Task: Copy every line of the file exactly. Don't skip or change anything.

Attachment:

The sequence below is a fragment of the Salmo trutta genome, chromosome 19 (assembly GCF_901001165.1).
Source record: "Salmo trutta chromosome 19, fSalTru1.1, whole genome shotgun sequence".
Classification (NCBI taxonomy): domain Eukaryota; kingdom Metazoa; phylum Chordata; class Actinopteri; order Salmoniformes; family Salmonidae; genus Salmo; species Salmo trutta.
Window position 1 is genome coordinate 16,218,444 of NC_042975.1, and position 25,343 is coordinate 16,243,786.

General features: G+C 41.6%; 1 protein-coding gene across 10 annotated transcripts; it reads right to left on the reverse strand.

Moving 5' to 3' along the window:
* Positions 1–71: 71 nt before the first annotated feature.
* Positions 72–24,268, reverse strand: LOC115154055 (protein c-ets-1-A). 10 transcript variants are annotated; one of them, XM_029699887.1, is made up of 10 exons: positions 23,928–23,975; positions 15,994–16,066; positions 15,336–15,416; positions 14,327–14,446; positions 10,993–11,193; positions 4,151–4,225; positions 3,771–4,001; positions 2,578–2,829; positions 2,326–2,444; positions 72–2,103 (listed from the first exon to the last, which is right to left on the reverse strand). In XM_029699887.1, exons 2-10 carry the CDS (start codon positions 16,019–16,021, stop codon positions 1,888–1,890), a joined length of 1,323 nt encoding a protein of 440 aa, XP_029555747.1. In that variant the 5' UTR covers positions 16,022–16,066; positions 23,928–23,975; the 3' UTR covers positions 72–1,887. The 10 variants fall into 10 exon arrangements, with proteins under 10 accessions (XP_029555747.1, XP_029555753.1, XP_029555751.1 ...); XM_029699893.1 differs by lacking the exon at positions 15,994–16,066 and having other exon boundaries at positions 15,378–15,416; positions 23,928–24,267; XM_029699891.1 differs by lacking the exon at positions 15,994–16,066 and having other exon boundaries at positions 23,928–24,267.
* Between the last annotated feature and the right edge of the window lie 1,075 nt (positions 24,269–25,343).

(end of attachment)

The sequence below is a fragment of the Salmo trutta genome, chromosome 19 (assembly GCF_901001165.1).
Source record: "Salmo trutta chromosome 19, fSalTru1.1, whole genome shotgun sequence".
Classification (NCBI taxonomy): domain Eukaryota; kingdom Metazoa; phylum Chordata; class Actinopteri; order Salmoniformes; family Salmonidae; genus Salmo; species Salmo trutta.
Window position 1 is genome coordinate 16,218,444 of NC_042975.1, and position 25,343 is coordinate 16,243,786.

General features: G+C 41.6%; 1 protein-coding gene across 10 annotated transcripts; it reads right to left on the reverse strand.

Moving 5' to 3' along the window:
* Positions 1–71: 71 nt before the first annotated feature.
* Positions 72–24,268, reverse strand: LOC115154055 (protein c-ets-1-A). 10 transcript variants are annotated; one of them, XM_029699887.1, is made up of 10 exons: positions 23,928–23,975; positions 15,994–16,066; positions 15,336–15,416; positions 14,327–14,446; positions 10,993–11,193; positions 4,151–4,225; positions 3,771–4,001; positions 2,578–2,829; positions 2,326–2,444; positions 72–2,103 (listed from the first exon to the last, which is right to left on the reverse strand). In XM_029699887.1, exons 2-10 carry the CDS (start codon positions 16,019–16,021, stop codon positions 1,888–1,890), a joined length of 1,323 nt encoding a protein of 440 aa, XP_029555747.1. In that variant the 5' UTR covers positions 16,022–16,066; positions 23,928–23,975; the 3' UTR covers positions 72–1,887. The 10 variants fall into 10 exon arrangements, with proteins under 10 accessions (XP_029555747.1, XP_029555753.1, XP_029555751.1 ...); XM_029699893.1 differs by lacking the exon at positions 15,994–16,066 and having other exon boundaries at positions 15,378–15,416; positions 23,928–24,267; XM_029699891.1 differs by lacking the exon at positions 15,994–16,066 and having other exon boundaries at positions 23,928–24,267.
* Between the last annotated feature and the right edge of the window lie 1,075 nt (positions 24,269–25,343).